King Arthur, as usually written, comes off as either as a flat character, someone whom the author employs as a backdrop to explore the personalities of other characters (Merlin, Guinevere, Lancelot), or as unheroic and human, tripped up in the end by the overwhelming burden of his imperfections. Arthur is either a pawn, buffeted by the winds of fate, or so flawed, one has to ask how he was remembered as a hero in the first place. One recent example of this is Starz’s aborted Camelot series, at least the bit I watched, where it is inexplicable that Merlin would come to him as the hero (in a totally deserted castle) and expect anything good to happen. A second is the odd King Arthur: Legend of the Sword, where somehow being raised in a brothel prepares one well to become king.
There is a simple reason for this: it is very hard to synchronize the different aspects of Arthur’s story into a complete whole because the essential, heroic element of Arthur’s story—his defeat of the Saxons for a generation—has been grafted, at both the beginning and the end, to a romantic tale told for reasons having more to do with the medieval authors who were telling the story, and the time in which they were living, than with Arthur. In so doing, his character is incomplete and inexplicable, one who reacts instead of acts, and who never has a say in his own destiny.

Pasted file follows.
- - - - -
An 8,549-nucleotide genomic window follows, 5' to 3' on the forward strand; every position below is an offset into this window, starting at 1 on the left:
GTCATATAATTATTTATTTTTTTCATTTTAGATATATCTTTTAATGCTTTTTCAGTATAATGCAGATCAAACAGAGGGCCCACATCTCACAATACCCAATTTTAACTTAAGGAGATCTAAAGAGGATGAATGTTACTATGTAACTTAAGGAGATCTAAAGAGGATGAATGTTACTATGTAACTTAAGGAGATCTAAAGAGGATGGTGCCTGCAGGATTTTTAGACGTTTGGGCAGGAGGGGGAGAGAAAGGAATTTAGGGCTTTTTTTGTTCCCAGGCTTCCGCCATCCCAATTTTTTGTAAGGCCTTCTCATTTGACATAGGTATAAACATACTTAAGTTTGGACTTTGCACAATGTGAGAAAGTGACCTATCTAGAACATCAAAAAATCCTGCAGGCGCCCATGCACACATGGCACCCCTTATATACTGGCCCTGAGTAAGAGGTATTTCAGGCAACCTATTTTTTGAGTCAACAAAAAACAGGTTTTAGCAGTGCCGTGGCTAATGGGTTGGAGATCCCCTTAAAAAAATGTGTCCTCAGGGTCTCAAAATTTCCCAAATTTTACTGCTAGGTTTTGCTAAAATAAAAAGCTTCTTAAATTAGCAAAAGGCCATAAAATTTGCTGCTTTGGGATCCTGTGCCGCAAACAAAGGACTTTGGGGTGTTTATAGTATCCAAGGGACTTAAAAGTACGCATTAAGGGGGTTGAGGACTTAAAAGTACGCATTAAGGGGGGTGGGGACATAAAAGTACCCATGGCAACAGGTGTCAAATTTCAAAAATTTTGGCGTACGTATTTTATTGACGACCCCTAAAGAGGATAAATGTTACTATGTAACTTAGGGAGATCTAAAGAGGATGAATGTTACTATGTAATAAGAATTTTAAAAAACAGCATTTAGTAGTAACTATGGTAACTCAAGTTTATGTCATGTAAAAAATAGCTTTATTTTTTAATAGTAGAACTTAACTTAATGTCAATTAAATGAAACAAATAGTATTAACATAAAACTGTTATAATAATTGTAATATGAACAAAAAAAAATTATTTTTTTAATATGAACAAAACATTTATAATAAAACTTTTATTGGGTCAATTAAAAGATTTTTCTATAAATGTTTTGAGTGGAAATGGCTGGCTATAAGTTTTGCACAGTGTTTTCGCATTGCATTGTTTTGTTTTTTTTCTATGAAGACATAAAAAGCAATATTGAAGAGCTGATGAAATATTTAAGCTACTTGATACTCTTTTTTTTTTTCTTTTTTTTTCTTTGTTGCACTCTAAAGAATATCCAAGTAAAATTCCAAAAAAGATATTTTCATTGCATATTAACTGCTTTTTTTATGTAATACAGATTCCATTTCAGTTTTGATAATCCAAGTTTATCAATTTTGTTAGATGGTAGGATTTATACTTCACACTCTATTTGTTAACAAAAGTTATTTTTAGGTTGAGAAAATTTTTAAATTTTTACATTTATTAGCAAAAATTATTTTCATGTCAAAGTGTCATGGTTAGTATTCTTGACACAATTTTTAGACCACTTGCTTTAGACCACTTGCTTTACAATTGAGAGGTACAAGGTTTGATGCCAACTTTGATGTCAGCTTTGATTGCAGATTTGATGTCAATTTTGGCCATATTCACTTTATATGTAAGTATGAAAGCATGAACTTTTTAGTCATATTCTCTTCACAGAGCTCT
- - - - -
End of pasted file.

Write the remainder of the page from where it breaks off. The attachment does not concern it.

Instead, it is Merlin who is the active character. It is he who sets the whole plot in motion, whose behavior acts at times like a ‘get out of jail free card’ for Arthur, who manipulates everybody else, but who is powerless to stop Arthur’s downfall in the end. In the classic Norman/French tale, it is through Merlin’s actions at the beginning of the story that Arthur becomes high king, and because of Merlin’s abandonment at the end of the story that (in rapid succession), Arthur loses his wife, his best friend, his son, and his life.
In the Welsh tales, on the other hand, Arthur is nearly super-human. He may have a few flaws, yes, but he is a ‘hero’ in the classic sense. He takes his men to the Underworld and back again, he finds the 13 treasures of Britain, and he rescues his friends and relations from danger and death. It is these tales, however, that are rarely told in modern fiction. Why is that? Why do authors have an easier time grafting sorcery (of the Merlin and Morgane kind) onto a tale of the gritty, Dark Age Arthur than the mythology that is far older and ‘authentic’ for the period in which Arthur actually lived?
Tell me that story, and I’ll be enthralled …